Can you eat ants? Could ants save your life? Read what you need to know!
In survival situations, ants are edible as they are rich in protein and live almost everywhere - but you must consider some things. Read more to know.
From Martin Gebhardt. Check out his “About me” page.
👉 The key facts from this guide
- Ants are edible and contain useful nutrients such as protein, fat, and minerals.
- Before you eat ants, you should boil them to kill bacteria, parasites, and viruses.
- Avoid eating dead ants and those found near cities, as they may be contaminated with poison.
- Be careful when catching ants as they can bite and release poison.
- Ant trails can help you find an ant colony that you can use as a food source.
- Always treat ants with respect, as they are living beings.
Ants can be found almost everywhere, and when you come across them, they are usually in large colonies.
This raises the question for us survival enthusiasts:
Can I eat ants without hesitation?
Ants may not be your first choice, but when it comes to life and death, you'll be grateful for this option. Ants contain a lot of protein and other important nutrients that are crucial in a survival situation.
The protein content per 100 grams is often higher than that of our conventional cooked eggs.
Indigenous peoples also recognized this superfood as a food source and have been eating ants for several centuries.
It is advisable to keep this food option in mind. A resource-poor place can turn out to be a true feast.
However, before you recklessly reach into the next ant hill, you should read the following guide carefully.
History: Ants were eaten earlier
Ants were collected as a snack by indigenous peoples from North America. The ants were considered a delicacy and luxury because of their sour taste. Additionally, ants mixed with other insects were offered as a dessert.
However, it has also been documented that the insects were used as survival food for difficult times in certain tribes. That's precisely what we're looking for here! The insects were typically roasted beforehand to preserve them for later use.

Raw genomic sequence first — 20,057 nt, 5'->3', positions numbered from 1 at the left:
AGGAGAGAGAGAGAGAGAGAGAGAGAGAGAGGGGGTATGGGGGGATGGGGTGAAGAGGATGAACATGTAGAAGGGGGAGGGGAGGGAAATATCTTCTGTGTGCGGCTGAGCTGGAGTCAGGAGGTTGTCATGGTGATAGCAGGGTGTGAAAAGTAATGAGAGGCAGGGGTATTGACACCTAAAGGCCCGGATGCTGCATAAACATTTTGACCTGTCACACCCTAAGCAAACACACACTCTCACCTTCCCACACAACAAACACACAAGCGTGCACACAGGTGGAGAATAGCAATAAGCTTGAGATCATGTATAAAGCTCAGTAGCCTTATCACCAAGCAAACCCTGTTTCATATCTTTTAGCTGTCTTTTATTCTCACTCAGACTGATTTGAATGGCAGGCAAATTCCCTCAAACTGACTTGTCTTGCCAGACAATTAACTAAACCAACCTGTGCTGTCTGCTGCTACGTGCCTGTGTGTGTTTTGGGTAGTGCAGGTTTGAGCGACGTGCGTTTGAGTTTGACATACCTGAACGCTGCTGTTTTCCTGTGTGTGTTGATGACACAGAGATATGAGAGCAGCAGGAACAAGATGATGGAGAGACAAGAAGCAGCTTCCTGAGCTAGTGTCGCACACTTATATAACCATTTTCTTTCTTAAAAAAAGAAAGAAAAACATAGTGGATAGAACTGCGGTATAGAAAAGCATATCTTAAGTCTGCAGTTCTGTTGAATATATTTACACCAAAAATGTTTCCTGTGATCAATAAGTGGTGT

Which species of ants were consumed in North America is not known. It can be assumed that various species of pavement ants were on the menu.
Due to the high availability of ants, we can assume that ants were not only used in indigenous cultures in North America.
Ants are at home on all continents (except for Antarctica) and can even be found all year round. In winter, it requires a bit more practice to track them down, but in the warmer months it is almost impossible not to discover ants in the wilderness.
Nutritional value and taste of ants
100 grams of ants contain about 14 grams of protein and 5.6 milligrams of iron. Other essential nutrients such as fats, calcium, and fiber are also present.
Keep in mind the weight of a single ant. Depending on the species, between 300 and 400 ants weigh one gram.
In terms of taste, ants are sour, tangy, and can even have citrus notes.
This can be attributed to the formic acid that occurs naturally in the animal. The acid can be neutralized by cooking. The taste always depends on the species and preparation.
In Colombia, leaf cutter ants are even said to have an aphrodisiac effect. Here, the animal is also presented as a wedding gift in certain circles.
Where can I find these delicacies?
As mentioned above, you can find ants almost everywhere. Unless you're in Antarctica, your chances of feeding on ants are good.
Move through the terrain and keep an eye on the ground. Can you see individual ants or even an ant trail?
Ant trails are paths formed by ants when they run in an orderly line from their nest to a food source and back. These trails are formed because ants leave pheromones to show their fellow ants the way to the food.
If an ant successfully finds food, it returns to the nest, leaving behind a pheromone trail. Other ants follow this trail and reinforce it by leaving their pheromones, creating the ant trail.
So, an ant trail is a good sign. The best thing to do now is to follow the ants that are carrying something. The chances of success are highest here, as this ant is likely to lead back to the colony.
You will easily recognize the colony. There will be a lot of activity there and if there is no hill, at least there will be holes. The ants will disappear there and reappear on the surface.
At least several hundred ants live here. If it is a super colony, several million animals can live here. Like in a big city!
You can practice searching for an ant colony on your next visit to the forest. This also trains your mindfulness, and it is a pleasure to watch the ants in their daily activities.
Additionally, I ask that you do not poke around in ant hills just to experiment. This puts the ant colony under extreme stress. If you injure or kill the queen of the colony, it can have serious consequences for the survival of the entire colony. This guide is only intended to support you in a survival situation and to ensure your survival in case of emergency. In this case, your health comes before that of the ant colony.